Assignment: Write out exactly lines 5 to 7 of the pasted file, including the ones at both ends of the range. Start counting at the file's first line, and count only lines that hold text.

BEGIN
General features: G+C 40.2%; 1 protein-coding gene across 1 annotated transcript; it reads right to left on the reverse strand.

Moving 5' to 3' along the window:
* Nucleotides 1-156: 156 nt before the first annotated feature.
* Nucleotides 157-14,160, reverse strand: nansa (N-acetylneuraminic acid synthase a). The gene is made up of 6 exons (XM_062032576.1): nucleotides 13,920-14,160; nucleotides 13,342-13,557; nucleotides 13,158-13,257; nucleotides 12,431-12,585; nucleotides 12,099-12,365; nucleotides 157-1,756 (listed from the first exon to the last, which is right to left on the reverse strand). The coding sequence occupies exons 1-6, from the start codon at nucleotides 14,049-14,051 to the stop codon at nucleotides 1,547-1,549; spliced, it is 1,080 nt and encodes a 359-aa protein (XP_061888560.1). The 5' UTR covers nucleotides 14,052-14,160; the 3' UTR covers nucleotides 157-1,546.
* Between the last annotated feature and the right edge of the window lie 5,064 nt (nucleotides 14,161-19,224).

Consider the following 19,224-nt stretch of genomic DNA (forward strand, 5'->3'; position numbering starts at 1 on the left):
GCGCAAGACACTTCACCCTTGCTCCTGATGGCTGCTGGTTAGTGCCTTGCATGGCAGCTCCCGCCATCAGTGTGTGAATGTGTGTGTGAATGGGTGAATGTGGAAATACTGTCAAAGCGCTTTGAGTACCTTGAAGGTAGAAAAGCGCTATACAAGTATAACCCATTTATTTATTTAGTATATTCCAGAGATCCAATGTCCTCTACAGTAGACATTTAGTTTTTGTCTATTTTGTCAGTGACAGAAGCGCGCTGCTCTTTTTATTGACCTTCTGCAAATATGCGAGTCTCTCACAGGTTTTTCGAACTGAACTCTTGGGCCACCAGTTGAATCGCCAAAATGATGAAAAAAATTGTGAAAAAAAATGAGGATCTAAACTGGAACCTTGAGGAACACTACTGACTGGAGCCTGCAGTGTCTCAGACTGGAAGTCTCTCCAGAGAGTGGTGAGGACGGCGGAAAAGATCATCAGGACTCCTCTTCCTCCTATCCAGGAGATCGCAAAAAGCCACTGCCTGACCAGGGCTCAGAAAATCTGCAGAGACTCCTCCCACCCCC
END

* Between the last annotated feature and the right edge of the window lie 5,064 nt (nucleotides 14,161-19,224).

Consider the following 19,224-nt stretch of genomic DNA (forward strand, 5'->3'; position numbering starts at 1 on the left):
GCGCAAGACACTTCACCCTTGCTCCTGATGGCTGCTGGTTAGTGCCTTGCATGGCAGCTCCCGCCATCAGTGTGTGAATGTGTGTGTGAATGGGTGAATGTGGAAATACTGTCAAAGCGCTTTGAGTACCTTGAAGGTAGAAAAGCGCTATACAAGTATAACCCATTTATTTATTTAGTATATTCCAGAGATCCAATGTCCTCTACAGTAGACATTTAGTTTTTGTCTATTTTGTCAGTGACAGAAGCGCGCTGCTCTTTTTATTGACCTTCTGCAAATATGCGAGTCTCTCACAGGTTTTTCGAACTGAACTCTTGGGCCACCAGTTGAATCGCCAAAATGATGAAAAAAATTGTGAAAAAAAATGAGGATCTAAACTGGAACCTTGAGGAACACTACTGACTGGAGCCTGCAGTGTCTCAGACTGGAAGTCTCTCCAGAGAGTGGTGAGGACGGCGGAAAAGATCATCAGGACTCCTCTTCCTCCTATCCAGGAGATCGCAAAAAGCCACTGCCTGACCAGGGCTCAGAAAATCTGCAGAGACTCCTCCCACCCCC